Should California’s four-year drought break, causing rivers to run, next year’s crab season could be worse than the 2015-2016 season. The industry has, so far, lost at least $48 million in revenue for crab fishermen statewide, according to information presented at the Joint Committee on Fisheries and Aquaculture hearing last Thursday, April 28 in Sacramento.
The reason is the unprecedented large algal bloom that had an “unusual length and intensity,” according to Dr. Raphael Kudela, Professor of Ocean Health at University California of Santa Cruz. Kudela explained how California’s fisheries are fortunate to have algal blooms, making them rich in nutrients. However, when the winds didn’t move those nutrients in the usual patterns during 2014-2015, the bloom grew to an unusually large size. The scientists learned the algal bloom loves nutrients; as it digests nutrients, its toxicity — the level of the organism called pseudo-nitzschia — increases.
Pseudo-nitzchia is the organism responsible for the domoic acid accumulation in crabs, causing them to be poisonous for consumption. Eating crab tainted with domoic acid causes amnesic shellfish poisoning, which can lead to gastrointestinal issues like vomiting, nausea and diarrhea. In more serious cases, neurological symptoms appear such as dizziness, disorientation, loss of short-term memory, seizures and coma. The California Department of Public Health (CDPH) said there were no reports of domoic acid poisoning due to the toxic algal bloom event that delayed the recreational and commercial crab seasons.
Kudela and his colleague, Dr. William Sydeman, senior scientist with the Farallones Institute Team, fear if this season is followed by enough rain to end the drought, the rivers will run, bringing rich nutrients to the ocean. The algal bloom will then feed off the nutrients and, according to Kudela, be 400 percent more toxic than it was this year.
There is a chance, however, that a La Nina weather pattern could be cool enough to make the algal bloom dissipate.
For now, its sit and wait, sort of.
Should 2016’s Thanksgiving, Christmas, New Year’s Eve and 2017’s Chinese New Year’s — the most economically rewarding part of the crab season — be nonexistent, the state agencies responsible for the fisheries will have to be better prepared than they were last year, Senator Mike McGuire said.
McGuire wants the California Department of Fish and Wildlife (CDFW), spearheaded by executive director Charlton Bonham, to create written protocols for crab monitoring and sampling, complete with scientific review; look into the 30 parts per million (ppm) level of toxicity established as the point of closure for a fishery as appropriate; and work on offering compensation to the crab fishermen who volunteered and spent their own time and money collecting crab samples for tests.
“This is not throwing stones,” McGuire told Bonham. “Who would have though we’d sit here today with parts of the coast still not open?”
McGuire also talked with CDPH, the Ocean Protection Council and the California Department of Fish and Game on Thursday. The three agencies have been working collaboratively with each other since December 2015 to ensure public safety while trying to get crabbers back to work.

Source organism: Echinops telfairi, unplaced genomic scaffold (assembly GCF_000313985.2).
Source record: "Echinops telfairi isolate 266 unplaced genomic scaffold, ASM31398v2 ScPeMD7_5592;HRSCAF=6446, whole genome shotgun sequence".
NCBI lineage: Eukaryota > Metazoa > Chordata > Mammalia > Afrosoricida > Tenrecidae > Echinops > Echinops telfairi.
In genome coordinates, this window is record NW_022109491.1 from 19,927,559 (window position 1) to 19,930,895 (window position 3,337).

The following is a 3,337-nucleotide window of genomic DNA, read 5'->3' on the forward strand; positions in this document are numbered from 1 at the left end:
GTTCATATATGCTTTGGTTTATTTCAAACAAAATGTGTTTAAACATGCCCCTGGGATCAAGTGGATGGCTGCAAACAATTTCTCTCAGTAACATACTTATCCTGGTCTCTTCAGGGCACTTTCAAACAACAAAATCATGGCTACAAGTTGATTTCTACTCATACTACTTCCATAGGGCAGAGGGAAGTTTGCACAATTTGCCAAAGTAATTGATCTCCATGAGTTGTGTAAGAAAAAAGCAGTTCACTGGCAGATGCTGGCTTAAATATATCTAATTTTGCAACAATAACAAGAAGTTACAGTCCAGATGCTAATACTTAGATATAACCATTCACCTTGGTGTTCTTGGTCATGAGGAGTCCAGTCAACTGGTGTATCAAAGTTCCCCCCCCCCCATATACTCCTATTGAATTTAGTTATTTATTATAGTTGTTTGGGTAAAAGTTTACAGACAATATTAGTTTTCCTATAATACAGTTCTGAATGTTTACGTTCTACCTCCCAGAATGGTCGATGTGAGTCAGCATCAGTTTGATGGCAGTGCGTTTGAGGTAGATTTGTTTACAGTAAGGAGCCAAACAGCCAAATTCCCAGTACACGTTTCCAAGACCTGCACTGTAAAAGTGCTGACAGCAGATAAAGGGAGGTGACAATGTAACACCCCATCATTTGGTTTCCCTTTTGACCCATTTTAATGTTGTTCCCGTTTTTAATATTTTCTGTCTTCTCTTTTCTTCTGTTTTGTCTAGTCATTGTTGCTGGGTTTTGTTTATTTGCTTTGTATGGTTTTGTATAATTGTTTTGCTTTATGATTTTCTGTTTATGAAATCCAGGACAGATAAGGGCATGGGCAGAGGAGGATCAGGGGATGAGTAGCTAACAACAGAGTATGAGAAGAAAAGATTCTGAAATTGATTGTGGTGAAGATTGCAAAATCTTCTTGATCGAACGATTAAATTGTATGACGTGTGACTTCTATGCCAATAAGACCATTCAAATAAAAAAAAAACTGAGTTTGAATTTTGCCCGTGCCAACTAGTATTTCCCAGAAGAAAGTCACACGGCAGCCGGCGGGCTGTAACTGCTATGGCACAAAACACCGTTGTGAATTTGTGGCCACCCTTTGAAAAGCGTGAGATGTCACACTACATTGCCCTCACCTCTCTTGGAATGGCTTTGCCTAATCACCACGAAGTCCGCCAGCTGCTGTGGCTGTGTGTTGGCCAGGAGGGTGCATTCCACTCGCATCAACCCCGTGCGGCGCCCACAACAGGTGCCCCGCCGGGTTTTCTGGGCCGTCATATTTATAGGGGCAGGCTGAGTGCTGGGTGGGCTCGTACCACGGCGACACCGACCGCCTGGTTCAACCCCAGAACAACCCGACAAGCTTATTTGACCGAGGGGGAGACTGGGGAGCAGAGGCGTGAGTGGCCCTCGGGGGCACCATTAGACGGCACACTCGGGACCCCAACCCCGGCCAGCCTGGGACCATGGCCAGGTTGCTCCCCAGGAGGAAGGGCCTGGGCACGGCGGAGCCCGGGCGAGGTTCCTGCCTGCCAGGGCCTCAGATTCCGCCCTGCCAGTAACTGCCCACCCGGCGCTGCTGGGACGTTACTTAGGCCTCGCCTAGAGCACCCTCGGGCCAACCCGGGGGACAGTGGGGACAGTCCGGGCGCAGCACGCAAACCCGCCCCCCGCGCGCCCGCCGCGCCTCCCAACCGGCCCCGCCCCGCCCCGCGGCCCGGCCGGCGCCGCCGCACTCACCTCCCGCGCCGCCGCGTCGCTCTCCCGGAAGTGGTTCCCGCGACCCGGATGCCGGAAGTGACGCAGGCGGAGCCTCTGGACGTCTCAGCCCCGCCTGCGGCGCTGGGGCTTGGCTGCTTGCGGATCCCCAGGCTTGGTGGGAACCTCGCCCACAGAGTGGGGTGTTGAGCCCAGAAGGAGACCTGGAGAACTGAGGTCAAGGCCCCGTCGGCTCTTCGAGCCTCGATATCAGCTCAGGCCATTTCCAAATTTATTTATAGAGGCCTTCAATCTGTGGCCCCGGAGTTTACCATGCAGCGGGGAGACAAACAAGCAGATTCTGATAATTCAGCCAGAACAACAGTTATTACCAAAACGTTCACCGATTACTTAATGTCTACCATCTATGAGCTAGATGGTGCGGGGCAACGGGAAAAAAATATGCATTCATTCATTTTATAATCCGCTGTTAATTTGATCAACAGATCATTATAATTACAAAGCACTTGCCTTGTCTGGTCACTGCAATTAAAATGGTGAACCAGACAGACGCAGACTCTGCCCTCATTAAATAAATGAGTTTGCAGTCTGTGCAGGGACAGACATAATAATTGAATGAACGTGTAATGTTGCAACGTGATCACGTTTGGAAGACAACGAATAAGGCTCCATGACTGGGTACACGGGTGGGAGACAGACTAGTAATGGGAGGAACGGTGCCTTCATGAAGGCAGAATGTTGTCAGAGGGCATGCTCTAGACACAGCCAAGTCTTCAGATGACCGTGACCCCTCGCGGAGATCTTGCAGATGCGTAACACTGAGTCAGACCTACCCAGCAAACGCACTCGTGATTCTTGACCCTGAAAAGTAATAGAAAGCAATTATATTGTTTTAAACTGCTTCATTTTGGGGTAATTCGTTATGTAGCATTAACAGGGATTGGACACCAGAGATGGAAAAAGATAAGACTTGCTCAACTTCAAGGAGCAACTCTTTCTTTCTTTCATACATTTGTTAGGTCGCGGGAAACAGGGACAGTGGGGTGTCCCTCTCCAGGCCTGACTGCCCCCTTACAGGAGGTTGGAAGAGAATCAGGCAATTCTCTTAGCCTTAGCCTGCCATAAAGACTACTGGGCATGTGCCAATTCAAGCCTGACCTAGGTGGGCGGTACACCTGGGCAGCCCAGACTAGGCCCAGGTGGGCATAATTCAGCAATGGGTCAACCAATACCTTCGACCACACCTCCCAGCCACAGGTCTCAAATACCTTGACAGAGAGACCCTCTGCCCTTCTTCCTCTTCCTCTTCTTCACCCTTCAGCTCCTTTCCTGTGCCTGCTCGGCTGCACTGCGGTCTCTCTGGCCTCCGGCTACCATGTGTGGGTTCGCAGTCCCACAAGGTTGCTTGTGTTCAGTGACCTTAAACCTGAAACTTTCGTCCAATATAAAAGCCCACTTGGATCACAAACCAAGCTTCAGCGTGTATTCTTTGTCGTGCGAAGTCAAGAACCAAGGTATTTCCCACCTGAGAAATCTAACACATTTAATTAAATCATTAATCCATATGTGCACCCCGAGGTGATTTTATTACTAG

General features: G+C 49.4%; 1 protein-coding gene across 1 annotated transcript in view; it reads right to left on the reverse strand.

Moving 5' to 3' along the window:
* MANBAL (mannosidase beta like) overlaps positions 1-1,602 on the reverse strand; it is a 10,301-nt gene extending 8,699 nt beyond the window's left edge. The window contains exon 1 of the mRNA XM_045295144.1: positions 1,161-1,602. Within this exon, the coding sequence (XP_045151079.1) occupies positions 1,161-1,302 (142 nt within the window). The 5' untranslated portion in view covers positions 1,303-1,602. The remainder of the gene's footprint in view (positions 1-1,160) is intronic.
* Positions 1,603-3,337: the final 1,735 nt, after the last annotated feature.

“We don’t want to be caught flat footed,” McGuire said, should next year’s crab season be slated for disaster. “We are going to need additional resources.”
However, the most in need of resources are the crab fishermen, who have suffered months without work. Michael Lucas, president of the North Coast Fisheries, explained how the idle months have eaten into their bottom lines.
“Unlike fishers, we have to be at the ready,” Lucas said. “So we had to keep teams on payroll all the time or lose them to other industries. The domoic acid made us all concerned. We made sure public health came first. We sat idle for what we thought would be days. Then days turned into weeks. And weeks into months. All the while we were still paying employees.”
Lucas explained how California traditions came and went. Crab-free Thanksgiving and Christmas dinners were served. But worse, Lucas said were the crab feeds that are so important to the communities, stumbling through profitless or worse, not happening at all.
“These are often the hugest fundraisers of the year for many organizations,” Lucas said.
Relief for the fishermen is unlikely to come until the season closes on June 30 for the south and July 15 for the north, according to Bonham. Federal relief depends upon disaster declaration from Secretary of Commerce Penny Pritzker. On February 9, Governor Jerry Brown wrote to Pritzker asking for declarations of a fisheries resource disaster and commercial fishery disaster. Bonham reported that Pritzker “appreciated the submission” but required the full data set of financial loss for the season as “due diligence” before she could make a determination.
At the time Brown wrote to Pritzker, the crab industry had already suffered a loss of $48.3 million, a 71 percent impact on the total economic value of the season. Bonham said a disaster is usually declared when the economic loss is equal to 80 percent of the value of the season.
“We are so sorry for your struggles,” McGuire told crabbers on Thursday. “We have never suffered prolonged delays as we have in the 2015-2016 season.”